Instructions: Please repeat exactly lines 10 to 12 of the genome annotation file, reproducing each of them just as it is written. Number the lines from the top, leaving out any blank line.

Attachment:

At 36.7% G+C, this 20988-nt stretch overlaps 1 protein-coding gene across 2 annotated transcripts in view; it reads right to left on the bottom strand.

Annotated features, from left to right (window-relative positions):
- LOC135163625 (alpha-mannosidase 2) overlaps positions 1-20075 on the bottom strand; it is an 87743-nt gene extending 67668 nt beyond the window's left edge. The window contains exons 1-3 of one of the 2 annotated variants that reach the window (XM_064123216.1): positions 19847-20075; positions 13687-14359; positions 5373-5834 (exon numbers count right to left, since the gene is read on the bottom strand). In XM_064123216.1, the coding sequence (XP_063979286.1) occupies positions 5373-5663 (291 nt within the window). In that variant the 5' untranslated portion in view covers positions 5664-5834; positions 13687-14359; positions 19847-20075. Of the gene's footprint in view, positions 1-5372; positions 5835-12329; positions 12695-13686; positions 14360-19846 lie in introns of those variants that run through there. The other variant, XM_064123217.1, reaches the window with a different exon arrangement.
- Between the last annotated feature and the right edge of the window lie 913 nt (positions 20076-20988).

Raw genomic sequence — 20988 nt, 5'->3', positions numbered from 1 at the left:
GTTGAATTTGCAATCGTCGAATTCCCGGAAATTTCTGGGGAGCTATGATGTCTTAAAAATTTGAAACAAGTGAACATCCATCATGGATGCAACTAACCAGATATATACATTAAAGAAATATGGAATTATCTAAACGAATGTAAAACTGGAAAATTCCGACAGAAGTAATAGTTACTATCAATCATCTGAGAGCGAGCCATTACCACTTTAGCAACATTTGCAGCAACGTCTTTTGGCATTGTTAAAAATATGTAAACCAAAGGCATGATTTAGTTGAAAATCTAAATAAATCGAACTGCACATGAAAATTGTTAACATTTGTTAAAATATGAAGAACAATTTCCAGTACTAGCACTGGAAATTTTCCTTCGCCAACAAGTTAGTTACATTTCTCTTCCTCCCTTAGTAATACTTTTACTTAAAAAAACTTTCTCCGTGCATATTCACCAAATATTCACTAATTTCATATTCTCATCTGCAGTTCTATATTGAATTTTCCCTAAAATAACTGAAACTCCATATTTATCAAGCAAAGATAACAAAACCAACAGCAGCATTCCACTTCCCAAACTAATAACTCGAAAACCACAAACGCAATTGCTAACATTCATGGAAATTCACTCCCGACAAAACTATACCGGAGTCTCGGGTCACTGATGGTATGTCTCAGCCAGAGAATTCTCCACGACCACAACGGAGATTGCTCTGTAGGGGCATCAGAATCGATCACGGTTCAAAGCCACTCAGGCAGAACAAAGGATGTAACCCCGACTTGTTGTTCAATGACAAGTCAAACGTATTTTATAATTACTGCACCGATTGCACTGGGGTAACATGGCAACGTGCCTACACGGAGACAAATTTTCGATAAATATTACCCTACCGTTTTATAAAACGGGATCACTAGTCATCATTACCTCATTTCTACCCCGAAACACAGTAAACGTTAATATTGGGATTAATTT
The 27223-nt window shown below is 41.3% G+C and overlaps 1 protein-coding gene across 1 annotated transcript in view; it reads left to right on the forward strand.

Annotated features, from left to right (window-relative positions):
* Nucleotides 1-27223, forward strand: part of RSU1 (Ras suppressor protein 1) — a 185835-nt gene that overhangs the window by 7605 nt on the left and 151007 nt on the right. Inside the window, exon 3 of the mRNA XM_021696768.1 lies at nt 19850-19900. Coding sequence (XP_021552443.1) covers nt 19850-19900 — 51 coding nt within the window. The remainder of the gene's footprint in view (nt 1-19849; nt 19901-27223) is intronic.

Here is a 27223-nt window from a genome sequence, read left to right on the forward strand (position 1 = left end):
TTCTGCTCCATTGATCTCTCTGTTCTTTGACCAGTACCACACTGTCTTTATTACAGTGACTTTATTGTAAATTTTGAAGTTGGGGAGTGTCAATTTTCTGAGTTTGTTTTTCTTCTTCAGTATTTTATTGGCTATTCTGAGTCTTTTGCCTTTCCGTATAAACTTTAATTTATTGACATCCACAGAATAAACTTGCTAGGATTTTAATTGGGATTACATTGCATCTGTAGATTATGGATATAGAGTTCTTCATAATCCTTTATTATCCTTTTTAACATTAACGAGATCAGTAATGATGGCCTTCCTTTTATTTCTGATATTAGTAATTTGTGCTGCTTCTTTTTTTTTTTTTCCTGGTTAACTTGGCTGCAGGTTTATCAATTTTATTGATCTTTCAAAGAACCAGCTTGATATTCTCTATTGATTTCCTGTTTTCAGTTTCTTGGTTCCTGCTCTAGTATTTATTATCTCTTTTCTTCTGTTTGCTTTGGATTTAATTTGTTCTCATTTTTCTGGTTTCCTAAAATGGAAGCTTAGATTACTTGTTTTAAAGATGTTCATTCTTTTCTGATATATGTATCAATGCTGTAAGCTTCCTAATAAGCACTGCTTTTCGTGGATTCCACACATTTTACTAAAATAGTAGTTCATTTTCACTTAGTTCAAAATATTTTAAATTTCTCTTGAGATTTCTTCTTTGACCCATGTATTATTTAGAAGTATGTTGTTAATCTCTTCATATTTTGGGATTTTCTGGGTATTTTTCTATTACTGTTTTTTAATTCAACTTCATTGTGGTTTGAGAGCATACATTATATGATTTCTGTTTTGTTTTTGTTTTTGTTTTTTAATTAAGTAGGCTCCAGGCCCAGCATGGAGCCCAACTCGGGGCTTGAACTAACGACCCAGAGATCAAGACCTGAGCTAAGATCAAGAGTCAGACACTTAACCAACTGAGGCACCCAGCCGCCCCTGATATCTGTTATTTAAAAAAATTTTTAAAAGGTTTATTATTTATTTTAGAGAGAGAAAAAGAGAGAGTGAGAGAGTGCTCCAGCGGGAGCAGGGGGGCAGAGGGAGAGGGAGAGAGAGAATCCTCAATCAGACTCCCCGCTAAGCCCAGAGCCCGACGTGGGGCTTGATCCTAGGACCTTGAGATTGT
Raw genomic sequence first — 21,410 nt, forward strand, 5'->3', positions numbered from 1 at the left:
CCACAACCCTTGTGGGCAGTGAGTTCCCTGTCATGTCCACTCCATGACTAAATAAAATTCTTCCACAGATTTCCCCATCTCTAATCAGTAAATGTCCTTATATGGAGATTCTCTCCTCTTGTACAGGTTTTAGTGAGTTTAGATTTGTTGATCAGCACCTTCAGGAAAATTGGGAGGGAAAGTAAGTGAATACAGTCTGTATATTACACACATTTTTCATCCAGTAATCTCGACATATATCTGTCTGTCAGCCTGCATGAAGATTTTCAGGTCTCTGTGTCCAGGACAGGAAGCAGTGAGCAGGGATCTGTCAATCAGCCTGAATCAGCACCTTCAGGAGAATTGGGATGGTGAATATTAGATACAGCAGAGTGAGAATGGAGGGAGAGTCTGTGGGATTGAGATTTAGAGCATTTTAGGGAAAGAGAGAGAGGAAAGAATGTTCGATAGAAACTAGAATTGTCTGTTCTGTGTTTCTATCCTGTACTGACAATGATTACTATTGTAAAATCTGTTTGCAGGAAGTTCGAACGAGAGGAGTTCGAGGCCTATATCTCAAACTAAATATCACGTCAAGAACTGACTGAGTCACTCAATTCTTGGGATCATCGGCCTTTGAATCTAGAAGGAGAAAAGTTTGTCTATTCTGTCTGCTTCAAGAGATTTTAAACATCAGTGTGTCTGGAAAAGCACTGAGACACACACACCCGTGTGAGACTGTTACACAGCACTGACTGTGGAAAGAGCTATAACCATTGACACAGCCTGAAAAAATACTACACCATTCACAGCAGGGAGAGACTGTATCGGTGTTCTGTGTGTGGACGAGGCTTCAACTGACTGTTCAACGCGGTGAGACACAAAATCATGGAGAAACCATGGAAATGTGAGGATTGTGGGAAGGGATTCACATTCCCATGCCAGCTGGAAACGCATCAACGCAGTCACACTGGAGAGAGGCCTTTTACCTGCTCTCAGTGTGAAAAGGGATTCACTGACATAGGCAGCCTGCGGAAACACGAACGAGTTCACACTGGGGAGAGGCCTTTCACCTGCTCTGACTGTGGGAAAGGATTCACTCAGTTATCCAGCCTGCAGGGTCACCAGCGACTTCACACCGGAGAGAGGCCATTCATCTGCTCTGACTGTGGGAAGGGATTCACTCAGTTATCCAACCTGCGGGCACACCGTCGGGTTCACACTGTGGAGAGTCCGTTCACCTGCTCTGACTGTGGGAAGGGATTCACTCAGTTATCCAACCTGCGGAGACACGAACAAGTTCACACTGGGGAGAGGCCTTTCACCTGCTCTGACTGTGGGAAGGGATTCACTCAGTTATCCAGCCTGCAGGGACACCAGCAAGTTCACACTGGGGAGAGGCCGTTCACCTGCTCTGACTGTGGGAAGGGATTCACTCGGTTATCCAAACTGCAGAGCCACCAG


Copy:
Here is a 27223-nt window from a genome sequence, read left to right on the forward strand (position 1 = left end):
TTCTGCTCCATTGATCTCTCTGTTCTTTGACCAGTACCACACTGTCTTTATTACAGTGACTTTATTGTAAATTTTGAAGTTGGGGAGTGTCAATTTTCTGAGTTTGTTTTTCTTCTTCAGTATTTTATTGGCTATTCTGAGTCTTTTGCCTTTCCGTATAAACTTTAATTTATTGACATCCACAGAATAAACTTGCTAGGATTTTAATTGGGATTACATTGCATCTGTAGATTATGGATATAGAGTTCTTCATAATCCTTTATTATCCTTTTTAACATTAACGAGATCAGTAATGATGGCCTTCCTTTTATTTCTGATATTAGTAATTTGTGCTGCTTCTTTTTTTTTTTTTCCTGGTTAACTTGGCTGCAGGTTTATCAATTTTATTGATCTTTCAAAGAACCAGCTTGATATTCTCTATTGATTTCCTGTTTTCAGTTTCTTGGTTCCTGCTCTAGTATTTATTATCTCTTTTCTTCTGTTTGCTTTGGATTTAATTTGTTCTCATTTTTCTGGTTTCCTAAAATGGAAGCTTAGATTACTTGTTTTAAAGATGTTCATTCTTTTCTGATATATGTATCAATGCTGTAAGCTTCCTAATAAGCACTGCTTTTCGTGGATTCCACACATTTTACTAAAATAGTAGTTCATTTTCACTTAGTTCAAAATATTTTAAATTTCTCTTGAGATTTCTTCTTTGACCCATGTATTATTTAGAAGTATGTTGTTAATCTCTTCATATTTTGGGATTTTCTGGGTATTTTTCTATTACTGTTTTTTAATTCAACTTCATTGTGGTTTGAGAGCATACATTATATGATTTCTGTTTTGTTTTTGTTTTTGTTTTTTAATTAAGTAGGCTCCAGGCCCAGCATGGAGCCCAACTCGGGGCTTGAACTAACGACCCAGAGATCAAGACCTGAGCTAAGATCAAGAGTCAGACACTTAACCAACTGAGGCACCCAGCCGCCCCTGATATCTGTTATTTAAAAAAATTTTTAAAAGGTTTATTATTTATTTTAGAGAGAGAAAAAGAGAGAGTGAGAGAGTGCTCCAGCGGGAGCAGGGGGGCAGAGGGAGAGGGAGAGAGAGAATCCTCAATCAGACTCCCCGCTAAGCCCAGAGCCCGACGTGGGGCTTGATCCTAGGACCTTGAGATTGT
Raw genomic sequence first — 21,410 nt, forward strand, 5'->3', positions numbered from 1 at the left: